Wuhan Lab Leak: It’s Not a “Theory”

Wuhan Institute of Virology. Photo by Ureem2805. Creative Commons Attribution-Share Alike 4.0 International license.
Wuhan Institute of Virology. Photo by Ureem2805. Creative Commons Attribution-Share Alike 4.0 International license.

Was SARS-COV-2 — the virus responsible for the COVID-19 pandemic — created (or at least weaponized by being made transmissible to and between humans) in a Chinese research lab? Was it then leaked, accidentally or intentionally, from that lab into the human population? It’s impossible to overstate the explosive potential of a provable “yes” answer to those two questions.

Seventeen months into the news cycle surrounding those questions (they were first publicly hinted at in a tweet on January 5, 2020), they’re still putting off lots of heat and very little light. And that’s likely to remain the case, because the “Wuhan Lab Leak theory” is not a theory.

A theory has to be objectively testable such that if it’s false it can be PROVEN false. Otherwise, it’s just a hypothesis.

If my car keys go missing, I can hypothesize that little green faeries (who have the power to fool security cameras) took them in the middle of the night, then forgot to put them back after taking my car out for a joyride, filling the gas tank back up, parking it back where they found it, and rolling back the odometer.

My hypothesis “explains” the missing car keys. But it can’t be falsified. If I find the keys in my jacket pocket, well, the faeries obviously put them there, dummy!

Many “conspiracy theories” are just hypotheses which continuously change to accommodate any evidence that might disprove them.

No, I’m not saying the “Wuhan Lab Leak” hypothesis is a wild-eyed “conspiracy theory.” But it’s also not likely testable or falsifiable.

For one thing, the Chinese regime, while notable for many things, is not notable for its likely willingness to let western investigators poke around Wuhan at will, actively assisting those investigators in determining whether it accidentally or intentionally killed  millions of human beings and cratered the global economy.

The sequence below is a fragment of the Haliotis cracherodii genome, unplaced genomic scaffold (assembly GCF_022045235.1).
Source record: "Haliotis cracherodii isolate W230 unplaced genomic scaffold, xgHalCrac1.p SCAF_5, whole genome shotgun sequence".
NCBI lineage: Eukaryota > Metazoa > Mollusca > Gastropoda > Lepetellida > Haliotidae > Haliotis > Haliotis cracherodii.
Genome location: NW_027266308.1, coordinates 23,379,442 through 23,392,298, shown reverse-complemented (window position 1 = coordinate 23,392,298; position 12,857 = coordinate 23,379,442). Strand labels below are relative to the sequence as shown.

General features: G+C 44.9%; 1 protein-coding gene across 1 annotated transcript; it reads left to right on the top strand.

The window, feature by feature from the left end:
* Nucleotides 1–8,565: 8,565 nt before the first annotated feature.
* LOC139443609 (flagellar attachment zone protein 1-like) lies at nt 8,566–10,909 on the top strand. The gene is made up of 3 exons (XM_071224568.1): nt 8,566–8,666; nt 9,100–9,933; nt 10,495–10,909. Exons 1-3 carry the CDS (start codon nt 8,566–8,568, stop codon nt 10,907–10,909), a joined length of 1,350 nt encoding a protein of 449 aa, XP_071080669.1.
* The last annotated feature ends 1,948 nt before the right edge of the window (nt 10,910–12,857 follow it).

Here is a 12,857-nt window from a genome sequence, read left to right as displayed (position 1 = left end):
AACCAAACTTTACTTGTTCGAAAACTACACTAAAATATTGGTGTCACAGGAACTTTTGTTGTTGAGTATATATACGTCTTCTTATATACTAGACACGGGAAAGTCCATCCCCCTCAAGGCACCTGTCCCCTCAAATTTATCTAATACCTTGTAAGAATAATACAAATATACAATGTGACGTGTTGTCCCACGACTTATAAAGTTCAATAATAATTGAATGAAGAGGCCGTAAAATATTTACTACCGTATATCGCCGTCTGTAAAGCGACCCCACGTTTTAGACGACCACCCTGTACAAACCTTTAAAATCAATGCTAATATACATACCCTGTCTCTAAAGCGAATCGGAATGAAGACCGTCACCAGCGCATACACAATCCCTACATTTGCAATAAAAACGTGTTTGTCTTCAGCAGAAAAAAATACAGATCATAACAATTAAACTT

For another, the regimes urging such an investigation have a long record of lying about pretty much everything (does “Saddam has WMD” ring any bells? How about “the NSA doesn’t spy on Americans?”), and have already spent a good deal of time setting  China up as their latest  “adversary.” It’s hard to imagine any situation in which those who WANT to believe in — or stand to gain political power from selling — the “Wuhan Lab Leak” hypothesis would concede that they were mistaken.

It’s a hypothesis, not a theory, and it’s likely to stay that way. When dealing with hypotheses, our best analytical tool is Occam’s Razor. Simple version: The explanation requiring the fewest assumptions is the likeliest.

Which explanation requires fewer assumptions?

That, like most human infectious diseases (60% according to the US Centers for Disease Control), SARS-COV-2 jumped from animals to humans via random mutation?

Or that, unlike (almost — the 2001 anthrax attacks may be an exception) any other past disease, SARS-COV-2 was weaponized in a lab and released into the human population?

Occam tells us to choose Door Number One. And good sense tells us to stop obsessing over questions we cannot hope to provably answer.

Thomas L. Knapp (Twitter: @thomaslknapp) is director and senior news analyst at the William Lloyd Garrison Center for Libertarian Advocacy Journalism (thegarrisoncenter.org). He lives and works in north central Florida.


After COVID-19 Fiasco, a Sign of Internal Reform at FDA?

Photo by US National Institute of Allergy and Infectious Diseases
Photo by US National Institute of Allergy and Infectious Diseases

On June 7, the US Food and Drug Administration granted “accelerated approval” to Biogen’s new Alzheimer’s medication, aducanumab, two years after the company halted its first set of Phase 3 clinical trials over “disappointing” results. Accelerated approval is based not on the usual required finding that a drug is proven “effective,” but instead on a finding that it is “reasonably likely to predict a clinical benefit.”

The decision comes with some  controversy. FDA advisor Dr. Caleb Alexander is “surprised and disappointed” by the decision, saying he thinks the FDA “gave the product a pass” despite lacking good evidence for its efficacy.  Dr. Patrizia Cavazzoni, director of FDA’s Center for Drug Evaluation and Research acknowledges “residual uncertainties,”  but holds that “the data supports patients and caregivers having the choice” to try aducanumab.

In a free society, FDA would have no authority to come between doctors, patients, and medical treatment choices in the first place.